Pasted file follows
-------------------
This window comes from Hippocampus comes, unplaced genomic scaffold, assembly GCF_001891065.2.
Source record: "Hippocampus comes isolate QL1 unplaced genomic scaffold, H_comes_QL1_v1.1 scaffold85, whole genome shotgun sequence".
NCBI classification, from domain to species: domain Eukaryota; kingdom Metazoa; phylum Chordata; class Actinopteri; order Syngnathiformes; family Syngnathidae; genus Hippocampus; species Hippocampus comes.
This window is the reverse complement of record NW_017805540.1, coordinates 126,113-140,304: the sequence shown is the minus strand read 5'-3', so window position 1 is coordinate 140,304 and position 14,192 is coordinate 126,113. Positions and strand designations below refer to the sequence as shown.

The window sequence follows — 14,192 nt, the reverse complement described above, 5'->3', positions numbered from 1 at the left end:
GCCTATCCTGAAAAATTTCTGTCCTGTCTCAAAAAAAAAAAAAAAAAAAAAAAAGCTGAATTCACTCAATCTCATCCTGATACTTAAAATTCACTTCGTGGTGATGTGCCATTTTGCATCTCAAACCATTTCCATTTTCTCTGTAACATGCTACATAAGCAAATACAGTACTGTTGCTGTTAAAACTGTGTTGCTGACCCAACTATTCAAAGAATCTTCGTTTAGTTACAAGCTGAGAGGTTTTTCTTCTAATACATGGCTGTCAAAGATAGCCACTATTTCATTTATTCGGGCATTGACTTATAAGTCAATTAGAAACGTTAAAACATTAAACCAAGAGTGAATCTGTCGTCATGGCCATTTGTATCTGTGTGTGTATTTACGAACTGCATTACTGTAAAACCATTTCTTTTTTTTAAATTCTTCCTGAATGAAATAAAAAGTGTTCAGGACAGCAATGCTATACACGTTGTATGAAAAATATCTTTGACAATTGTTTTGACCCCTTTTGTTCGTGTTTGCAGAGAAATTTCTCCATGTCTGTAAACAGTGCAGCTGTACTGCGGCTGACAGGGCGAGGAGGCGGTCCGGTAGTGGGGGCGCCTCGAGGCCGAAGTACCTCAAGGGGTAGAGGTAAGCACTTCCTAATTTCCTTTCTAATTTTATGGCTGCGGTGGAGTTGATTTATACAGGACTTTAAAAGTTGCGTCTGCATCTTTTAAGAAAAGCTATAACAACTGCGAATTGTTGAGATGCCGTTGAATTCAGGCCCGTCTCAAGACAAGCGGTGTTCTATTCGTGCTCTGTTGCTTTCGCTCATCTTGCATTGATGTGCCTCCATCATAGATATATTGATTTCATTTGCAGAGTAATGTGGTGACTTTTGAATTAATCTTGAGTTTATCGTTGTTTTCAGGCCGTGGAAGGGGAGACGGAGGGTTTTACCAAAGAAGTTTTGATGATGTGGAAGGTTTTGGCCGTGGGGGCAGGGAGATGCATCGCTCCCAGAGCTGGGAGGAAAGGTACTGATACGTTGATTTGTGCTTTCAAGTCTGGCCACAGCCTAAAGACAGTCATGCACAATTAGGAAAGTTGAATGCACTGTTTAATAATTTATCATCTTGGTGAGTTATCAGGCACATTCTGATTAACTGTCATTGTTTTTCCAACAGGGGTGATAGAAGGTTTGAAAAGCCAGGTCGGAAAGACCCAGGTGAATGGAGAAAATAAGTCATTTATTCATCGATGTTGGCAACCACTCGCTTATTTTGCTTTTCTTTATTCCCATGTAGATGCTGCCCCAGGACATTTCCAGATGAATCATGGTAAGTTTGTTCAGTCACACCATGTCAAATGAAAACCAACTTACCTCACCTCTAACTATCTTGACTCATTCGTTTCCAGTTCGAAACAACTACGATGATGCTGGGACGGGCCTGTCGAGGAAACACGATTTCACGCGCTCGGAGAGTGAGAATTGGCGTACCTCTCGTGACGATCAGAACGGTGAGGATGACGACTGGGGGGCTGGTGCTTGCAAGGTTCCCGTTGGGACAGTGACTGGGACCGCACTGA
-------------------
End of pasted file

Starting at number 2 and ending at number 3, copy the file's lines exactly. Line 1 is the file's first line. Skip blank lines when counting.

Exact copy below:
Source record: "Hippocampus comes isolate QL1 unplaced genomic scaffold, H_comes_QL1_v1.1 scaffold85, whole genome shotgun sequence".
NCBI classification, from domain to species: domain Eukaryota; kingdom Metazoa; phylum Chordata; class Actinopteri; order Syngnathiformes; family Syngnathidae; genus Hippocampus; species Hippocampus comes.